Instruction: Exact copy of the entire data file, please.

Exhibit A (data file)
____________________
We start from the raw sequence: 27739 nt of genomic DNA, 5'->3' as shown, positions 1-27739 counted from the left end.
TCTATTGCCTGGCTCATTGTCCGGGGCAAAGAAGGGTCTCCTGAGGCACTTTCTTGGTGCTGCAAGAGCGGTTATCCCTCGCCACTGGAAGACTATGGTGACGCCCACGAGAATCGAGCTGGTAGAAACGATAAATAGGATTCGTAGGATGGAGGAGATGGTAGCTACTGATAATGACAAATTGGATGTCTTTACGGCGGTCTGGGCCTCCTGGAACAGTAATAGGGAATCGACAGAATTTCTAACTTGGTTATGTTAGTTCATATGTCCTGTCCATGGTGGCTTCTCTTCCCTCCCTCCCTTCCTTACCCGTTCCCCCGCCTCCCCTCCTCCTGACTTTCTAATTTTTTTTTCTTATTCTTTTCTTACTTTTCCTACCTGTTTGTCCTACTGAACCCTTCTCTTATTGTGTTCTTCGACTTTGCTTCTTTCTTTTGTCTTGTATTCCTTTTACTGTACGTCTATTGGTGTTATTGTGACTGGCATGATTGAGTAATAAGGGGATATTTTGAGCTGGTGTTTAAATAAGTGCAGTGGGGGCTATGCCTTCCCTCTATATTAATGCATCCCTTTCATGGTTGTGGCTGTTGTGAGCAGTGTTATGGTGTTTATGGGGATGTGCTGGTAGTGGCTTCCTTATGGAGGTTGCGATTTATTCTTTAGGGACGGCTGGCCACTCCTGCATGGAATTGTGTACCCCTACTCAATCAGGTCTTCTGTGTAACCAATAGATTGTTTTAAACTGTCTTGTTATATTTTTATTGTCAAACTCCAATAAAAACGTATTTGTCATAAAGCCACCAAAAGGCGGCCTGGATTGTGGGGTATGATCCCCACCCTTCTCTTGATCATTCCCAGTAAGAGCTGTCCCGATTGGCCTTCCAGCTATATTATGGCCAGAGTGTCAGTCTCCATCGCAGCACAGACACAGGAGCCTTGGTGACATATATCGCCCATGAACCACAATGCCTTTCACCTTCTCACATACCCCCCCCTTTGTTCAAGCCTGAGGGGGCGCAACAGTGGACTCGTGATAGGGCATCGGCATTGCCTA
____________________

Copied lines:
We start from the raw sequence: 27739 nt of genomic DNA, 5'->3' as shown, positions 1-27739 counted from the left end.
TCTATTGCCTGGCTCATTGTCCGGGGCAAAGAAGGGTCTCCTGAGGCACTTTCTTGGTGCTGCAAGAGCGGTTATCCCTCGCCACTGGAAGACTATGGTGACGCCCACGAGAATCGAGCTGGTAGAAACGATAAATAGGATTCGTAGGATGGAGGAGATGGTAGCTACTGATAATGACAAATTGGATGTCTTTACGGCGGTCTGGGCCTCCTGGAACAGTAATAGGGAATCGACAGAATTTCTAACTTGGTTATGTTAGTTCATATGTCCTGTCCATGGTGGCTTCTCTTCCCTCCCTCCCTTCCTTACCCGTTCCCCCGCCTCCCCTCCTCCTGACTTTCTAATTTTTTTTTCTTATTCTTTTCTTACTTTTCCTACCTGTTTGTCCTACTGAACCCTTCTCTTATTGTGTTCTTCGACTTTGCTTCTTTCTTTTGTCTTGTATTCCTTTTACTGTACGTCTATTGGTGTTATTGTGACTGGCATGATTGAGTAATAAGGGGATATTTTGAGCTGGTGTTTAAATAAGTGCAGTGGGGGCTATGCCTTCCCTCTATATTAATGCATCCCTTTCATGGTTGTGGCTGTTGTGAGCAGTGTTATGGTGTTTATGGGGATGTGCTGGTAGTGGCTTCCTTATGGAGGTTGCGATTTATTCTTTAGGGACGGCTGGCCACTCCTGCATGGAATTGTGTACCCCTACTCAATCAGGTCTTCTGTGTAACCAATAGATTGTTTTAAACTGTCTTGTTATATTTTTATTGTCAAACTCCAATAAAAACGTATTTGTCATAAAGCCACCAAAAGGCGGCCTGGATTGTGGGGTATGATCCCCACCCTTCTCTTGATCATTCCCAGTAAGAGCTGTCCCGATTGGCCTTCCAGCTATATTATGGCCAGAGTGTCAGTCTCCATCGCAGCACAGACACAGGAGCCTTGGTGACATATATCGCCCATGAACCACAATGCCTTTCACCTTCTCACATACCCCCCCCTTTGTTCAAGCCTGAGGGGGCGCAACAGTGGACTCGTGATAGGGCATCGGCATTGCCTA